How Can An Attorney Get A DWI Charge Dismissed?
There are two different routes that I would break out in talking about ways that a charge can get dismissed. The first route is going to be with the consent of the prosecutor, and the second route is going to be if they won’t agree to it. I’ll talk about the first one first, with the consent of the prosecutor. In order to do this we are going to have to get them to agree to dismiss the DWI. Many people walk into my office and say I want this charge dismissed outright and the first thing that I have to tell them is that in Travis County, the prosecutors are almost inevitably not going to dismiss the charge outright, and those who want it completely gone and not to have some type of middle ground resolution that it’s going to have to be a trial and we are going to have to litigate the case. I’m going to talk about that in the second part but the prosecutors may be willing to reduce the case.
When I say reduce the case what I mean is that they will agree to dismiss the DWI and they would then give you a lesser charge instead, what’s called an obstruction of the highway or reckless driving. The reason that we would try for an obstruction of a highway is that DWI is one of two offenses in Texas for which you cannot receive “no conviction probation” which is otherwise known as deferred adjudication probation, meaning that any type of resolution on the DWI itself would result in a conviction that would remain on your record forever. So that’s why we try for this obstruction of a highway charge. You may ask yourself, what exactly is obstruction of a highway? Obstruction of a highway is a completely unrelated non-DWI charge. It’s a Class B misdemeanor as well which is punishable by up to 180 days and a $2000 fine.
Technically it’s an anti-rioting statute from the ‘70’s that says if you were blocking an emergency vehicle—nobody gets charged with obstructing a highway. Some people do, I’ve seen a total of two in my career but the vast majority of people who have an obstruction of a highway charge, it’s because it was reduced down from a DWI charge. On an obstruction of a highway charge, you can get deferred adjudication probation, and that means that we can get it sealed, which means that only prosecutors and law enforcement can see it, if you are successful in completing the probation. Actually, you can also get the underlying DWI charge, which would have been dismissed as part of this deal, sealed as well. So that’s one of the ways a DWI can get dismissed with the consent of the prosecutors. Let’s talk about reckless driving.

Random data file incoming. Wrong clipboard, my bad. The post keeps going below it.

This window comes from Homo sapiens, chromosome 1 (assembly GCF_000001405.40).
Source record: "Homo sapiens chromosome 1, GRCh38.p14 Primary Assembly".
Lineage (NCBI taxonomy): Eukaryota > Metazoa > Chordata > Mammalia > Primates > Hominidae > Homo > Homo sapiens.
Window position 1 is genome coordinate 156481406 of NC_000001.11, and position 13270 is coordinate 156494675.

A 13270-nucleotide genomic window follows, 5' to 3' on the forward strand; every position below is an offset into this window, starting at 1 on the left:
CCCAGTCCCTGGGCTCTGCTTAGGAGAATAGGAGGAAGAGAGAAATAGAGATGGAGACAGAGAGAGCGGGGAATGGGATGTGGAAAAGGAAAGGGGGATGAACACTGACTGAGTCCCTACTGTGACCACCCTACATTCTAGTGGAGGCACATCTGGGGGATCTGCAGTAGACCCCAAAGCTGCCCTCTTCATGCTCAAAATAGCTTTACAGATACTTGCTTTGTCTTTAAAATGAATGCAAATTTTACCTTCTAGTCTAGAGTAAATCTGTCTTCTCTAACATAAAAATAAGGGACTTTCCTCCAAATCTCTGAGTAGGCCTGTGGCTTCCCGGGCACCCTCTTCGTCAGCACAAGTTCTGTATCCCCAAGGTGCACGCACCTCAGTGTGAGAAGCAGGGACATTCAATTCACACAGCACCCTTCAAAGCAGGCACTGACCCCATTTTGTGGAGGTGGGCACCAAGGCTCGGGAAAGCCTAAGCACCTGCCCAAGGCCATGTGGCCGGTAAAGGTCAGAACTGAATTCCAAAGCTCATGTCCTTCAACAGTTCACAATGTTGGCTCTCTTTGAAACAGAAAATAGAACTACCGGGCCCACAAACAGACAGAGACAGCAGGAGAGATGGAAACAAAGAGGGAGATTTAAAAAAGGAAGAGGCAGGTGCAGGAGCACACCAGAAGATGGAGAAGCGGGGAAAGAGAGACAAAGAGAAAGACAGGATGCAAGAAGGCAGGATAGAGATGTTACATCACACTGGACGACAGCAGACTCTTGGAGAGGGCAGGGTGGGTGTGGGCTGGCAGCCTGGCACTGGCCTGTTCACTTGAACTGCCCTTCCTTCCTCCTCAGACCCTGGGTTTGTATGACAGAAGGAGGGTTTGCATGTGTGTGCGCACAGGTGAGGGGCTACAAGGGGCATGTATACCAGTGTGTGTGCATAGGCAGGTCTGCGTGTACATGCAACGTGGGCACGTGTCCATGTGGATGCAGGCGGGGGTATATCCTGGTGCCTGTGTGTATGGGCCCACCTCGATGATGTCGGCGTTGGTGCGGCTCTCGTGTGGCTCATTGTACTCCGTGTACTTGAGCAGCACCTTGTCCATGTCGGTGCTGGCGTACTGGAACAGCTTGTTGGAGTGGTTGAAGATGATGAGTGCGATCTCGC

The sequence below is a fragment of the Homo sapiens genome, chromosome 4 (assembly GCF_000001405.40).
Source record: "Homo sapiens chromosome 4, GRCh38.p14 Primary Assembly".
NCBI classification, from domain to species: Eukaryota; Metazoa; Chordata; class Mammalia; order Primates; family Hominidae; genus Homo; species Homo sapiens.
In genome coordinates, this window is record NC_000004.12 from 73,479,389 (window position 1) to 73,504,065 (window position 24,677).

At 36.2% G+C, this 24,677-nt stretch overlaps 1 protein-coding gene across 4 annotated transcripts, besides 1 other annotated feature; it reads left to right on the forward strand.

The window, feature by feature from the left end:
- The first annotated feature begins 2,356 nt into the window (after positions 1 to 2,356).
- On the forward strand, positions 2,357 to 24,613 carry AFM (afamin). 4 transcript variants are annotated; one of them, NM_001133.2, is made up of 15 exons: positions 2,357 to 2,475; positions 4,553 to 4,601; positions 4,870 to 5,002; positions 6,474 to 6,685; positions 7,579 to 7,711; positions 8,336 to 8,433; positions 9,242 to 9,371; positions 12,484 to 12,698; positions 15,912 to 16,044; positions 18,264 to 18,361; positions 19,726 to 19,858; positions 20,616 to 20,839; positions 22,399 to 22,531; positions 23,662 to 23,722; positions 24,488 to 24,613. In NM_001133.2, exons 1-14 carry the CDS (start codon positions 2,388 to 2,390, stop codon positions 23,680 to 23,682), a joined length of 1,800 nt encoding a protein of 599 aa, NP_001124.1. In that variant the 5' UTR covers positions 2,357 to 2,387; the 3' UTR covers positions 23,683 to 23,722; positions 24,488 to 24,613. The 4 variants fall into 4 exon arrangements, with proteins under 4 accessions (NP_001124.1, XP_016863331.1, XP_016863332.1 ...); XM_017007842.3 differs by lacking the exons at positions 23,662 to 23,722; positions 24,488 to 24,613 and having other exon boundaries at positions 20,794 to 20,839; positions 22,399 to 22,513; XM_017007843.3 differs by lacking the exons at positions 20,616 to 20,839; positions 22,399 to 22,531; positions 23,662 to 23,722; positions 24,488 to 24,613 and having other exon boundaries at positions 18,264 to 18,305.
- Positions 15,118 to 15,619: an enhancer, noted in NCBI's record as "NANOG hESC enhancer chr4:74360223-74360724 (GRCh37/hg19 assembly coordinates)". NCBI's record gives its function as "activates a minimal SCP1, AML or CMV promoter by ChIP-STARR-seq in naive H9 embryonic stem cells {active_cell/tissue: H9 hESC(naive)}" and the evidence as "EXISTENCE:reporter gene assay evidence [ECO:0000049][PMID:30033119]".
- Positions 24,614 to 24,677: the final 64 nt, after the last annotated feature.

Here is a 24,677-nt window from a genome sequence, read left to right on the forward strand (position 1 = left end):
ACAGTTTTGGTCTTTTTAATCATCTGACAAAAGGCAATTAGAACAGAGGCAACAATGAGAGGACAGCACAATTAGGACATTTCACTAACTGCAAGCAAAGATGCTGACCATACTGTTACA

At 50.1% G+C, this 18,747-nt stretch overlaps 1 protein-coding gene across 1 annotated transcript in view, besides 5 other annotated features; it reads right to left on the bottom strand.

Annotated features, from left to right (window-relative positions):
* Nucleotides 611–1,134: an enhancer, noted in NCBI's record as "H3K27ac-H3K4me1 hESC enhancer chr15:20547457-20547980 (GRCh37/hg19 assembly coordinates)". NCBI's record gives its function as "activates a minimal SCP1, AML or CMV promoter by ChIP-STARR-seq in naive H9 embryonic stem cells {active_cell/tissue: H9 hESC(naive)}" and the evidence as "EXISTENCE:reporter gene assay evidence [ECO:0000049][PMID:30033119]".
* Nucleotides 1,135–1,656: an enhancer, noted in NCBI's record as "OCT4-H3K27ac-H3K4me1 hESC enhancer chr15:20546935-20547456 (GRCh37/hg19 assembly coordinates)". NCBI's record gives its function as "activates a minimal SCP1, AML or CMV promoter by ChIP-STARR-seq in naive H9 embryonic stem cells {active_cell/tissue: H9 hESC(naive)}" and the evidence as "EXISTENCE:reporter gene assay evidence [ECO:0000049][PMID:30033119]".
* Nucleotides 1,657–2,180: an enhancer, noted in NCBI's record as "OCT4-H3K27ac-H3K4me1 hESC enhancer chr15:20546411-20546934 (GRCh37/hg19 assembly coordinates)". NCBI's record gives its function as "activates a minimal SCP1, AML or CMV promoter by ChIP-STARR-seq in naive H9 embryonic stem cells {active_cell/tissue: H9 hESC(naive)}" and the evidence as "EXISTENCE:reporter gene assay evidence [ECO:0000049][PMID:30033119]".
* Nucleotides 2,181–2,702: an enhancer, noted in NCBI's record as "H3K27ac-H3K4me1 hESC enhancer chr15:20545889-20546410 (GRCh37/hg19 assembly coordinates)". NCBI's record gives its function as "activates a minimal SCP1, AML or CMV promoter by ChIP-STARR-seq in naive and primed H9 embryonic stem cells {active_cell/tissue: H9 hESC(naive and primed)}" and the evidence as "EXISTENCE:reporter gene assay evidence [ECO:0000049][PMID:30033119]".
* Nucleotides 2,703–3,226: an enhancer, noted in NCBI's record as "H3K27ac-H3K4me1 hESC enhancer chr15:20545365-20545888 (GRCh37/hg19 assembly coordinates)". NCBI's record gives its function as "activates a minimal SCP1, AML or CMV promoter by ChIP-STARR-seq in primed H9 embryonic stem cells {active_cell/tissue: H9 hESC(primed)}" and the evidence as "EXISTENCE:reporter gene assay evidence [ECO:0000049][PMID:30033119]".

Mothers Against Drunk Driving recognized what people were doing with obstruction of a highway. They got to the legislature and got them to agree to make it so that you had to wait two years from the date of your discharge from your obstruction of the highway probation before you could get it sealed. One of the reasons we go for reckless driving, which may sound to some people like a worse charge, is that reckless driving allows you to get it sealed immediately upon successful completion of probation. Actually, if you look at the punishment range on reckless driving, the maximum amount of jail time that you can receive on a reckless driving is not 180 days but it’s 30 days and the maximum fine is not $2000, its $200. Reckless driving is kind of a hybrid between a Class C ticket and a Class B misdemeanor even though technically it is a Class B misdemeanor.
So that’s why we will try for reckless driving, because it’s a better resolution than obstructing a highway. Next, in terms of better resolutions, even better than either of those would be a Class C ticket, some type of a moving violation; speeding, or failure to signal intent for lane change, or something like that. A Class C ticket can have one of two types of resolutions. It would either be a final meaning that you would be convicted of the ticket and you would have to pay a fine. You could get credit for any time that you were in jail towards paying that fine, so it’s not necessary to pay the whole thing but the ticket is on your record for life. It’s a conviction and because you took a conviction for something other than a DWI charge out of the same incident, even though the DWI charge would be dismissed as well, you would never be able to get that DWI arrest expunged from your record.